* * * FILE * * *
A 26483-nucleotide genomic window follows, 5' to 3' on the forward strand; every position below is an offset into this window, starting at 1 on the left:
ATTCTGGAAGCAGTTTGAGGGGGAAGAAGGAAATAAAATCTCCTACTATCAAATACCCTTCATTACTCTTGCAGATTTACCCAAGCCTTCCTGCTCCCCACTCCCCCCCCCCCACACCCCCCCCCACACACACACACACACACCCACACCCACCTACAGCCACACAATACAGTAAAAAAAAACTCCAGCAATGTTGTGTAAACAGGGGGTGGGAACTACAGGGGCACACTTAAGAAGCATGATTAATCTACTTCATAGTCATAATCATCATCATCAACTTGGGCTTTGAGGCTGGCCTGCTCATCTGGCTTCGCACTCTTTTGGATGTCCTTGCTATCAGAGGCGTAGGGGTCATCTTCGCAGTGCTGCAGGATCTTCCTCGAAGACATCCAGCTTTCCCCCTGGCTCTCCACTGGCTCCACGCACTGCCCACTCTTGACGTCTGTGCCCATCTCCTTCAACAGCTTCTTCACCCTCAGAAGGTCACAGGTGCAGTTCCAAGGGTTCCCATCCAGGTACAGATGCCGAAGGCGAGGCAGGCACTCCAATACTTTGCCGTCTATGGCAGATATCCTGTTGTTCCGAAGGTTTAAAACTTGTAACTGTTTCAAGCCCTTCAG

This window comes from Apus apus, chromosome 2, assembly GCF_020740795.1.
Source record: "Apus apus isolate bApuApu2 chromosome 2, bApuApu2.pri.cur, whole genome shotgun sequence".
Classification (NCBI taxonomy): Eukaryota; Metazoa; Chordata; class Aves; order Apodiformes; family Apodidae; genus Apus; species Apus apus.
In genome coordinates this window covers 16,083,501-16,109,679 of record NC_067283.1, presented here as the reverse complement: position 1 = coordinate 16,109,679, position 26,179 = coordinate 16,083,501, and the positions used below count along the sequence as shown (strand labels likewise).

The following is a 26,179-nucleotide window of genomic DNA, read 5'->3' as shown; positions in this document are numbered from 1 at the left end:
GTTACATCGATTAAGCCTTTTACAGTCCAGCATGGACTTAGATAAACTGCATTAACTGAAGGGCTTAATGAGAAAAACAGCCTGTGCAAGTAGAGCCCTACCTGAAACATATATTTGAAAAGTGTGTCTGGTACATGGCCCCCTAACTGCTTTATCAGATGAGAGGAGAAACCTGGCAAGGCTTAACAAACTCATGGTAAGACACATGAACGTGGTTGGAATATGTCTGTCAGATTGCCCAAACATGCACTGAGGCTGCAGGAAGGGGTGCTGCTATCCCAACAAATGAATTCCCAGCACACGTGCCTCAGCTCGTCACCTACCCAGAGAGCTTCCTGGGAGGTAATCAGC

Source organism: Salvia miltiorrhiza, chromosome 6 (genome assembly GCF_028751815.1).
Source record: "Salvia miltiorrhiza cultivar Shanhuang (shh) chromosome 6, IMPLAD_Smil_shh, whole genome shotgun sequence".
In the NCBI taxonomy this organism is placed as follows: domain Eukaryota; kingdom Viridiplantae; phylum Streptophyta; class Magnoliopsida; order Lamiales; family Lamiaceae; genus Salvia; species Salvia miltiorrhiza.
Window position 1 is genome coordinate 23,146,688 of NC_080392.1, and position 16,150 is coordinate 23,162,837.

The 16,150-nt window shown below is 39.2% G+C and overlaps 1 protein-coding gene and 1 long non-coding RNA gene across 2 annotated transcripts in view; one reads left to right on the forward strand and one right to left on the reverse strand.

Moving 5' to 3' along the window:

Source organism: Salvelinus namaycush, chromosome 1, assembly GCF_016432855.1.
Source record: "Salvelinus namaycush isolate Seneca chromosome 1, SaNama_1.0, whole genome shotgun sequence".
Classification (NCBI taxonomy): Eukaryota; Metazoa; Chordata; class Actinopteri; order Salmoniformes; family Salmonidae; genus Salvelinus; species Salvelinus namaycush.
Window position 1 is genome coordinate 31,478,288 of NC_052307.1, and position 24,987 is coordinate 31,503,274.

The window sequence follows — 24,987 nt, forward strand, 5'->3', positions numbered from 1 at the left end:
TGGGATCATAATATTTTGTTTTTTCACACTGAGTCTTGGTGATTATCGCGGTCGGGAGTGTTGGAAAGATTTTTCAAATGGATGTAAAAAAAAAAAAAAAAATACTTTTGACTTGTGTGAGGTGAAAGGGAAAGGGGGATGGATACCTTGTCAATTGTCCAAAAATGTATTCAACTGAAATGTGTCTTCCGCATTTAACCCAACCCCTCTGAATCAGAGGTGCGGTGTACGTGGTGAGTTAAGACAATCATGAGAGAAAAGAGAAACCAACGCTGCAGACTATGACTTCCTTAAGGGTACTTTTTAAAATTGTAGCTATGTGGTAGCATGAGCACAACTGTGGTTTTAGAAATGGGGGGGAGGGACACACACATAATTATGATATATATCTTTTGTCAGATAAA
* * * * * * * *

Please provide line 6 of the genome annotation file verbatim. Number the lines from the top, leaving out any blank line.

In genome coordinates this window covers 16,083,501-16,109,679 of record NC_067283.1, presented here as the reverse complement: position 1 = coordinate 16,109,679, position 26,179 = coordinate 16,083,501, and the positions used below count along the sequence as shown (strand labels likewise).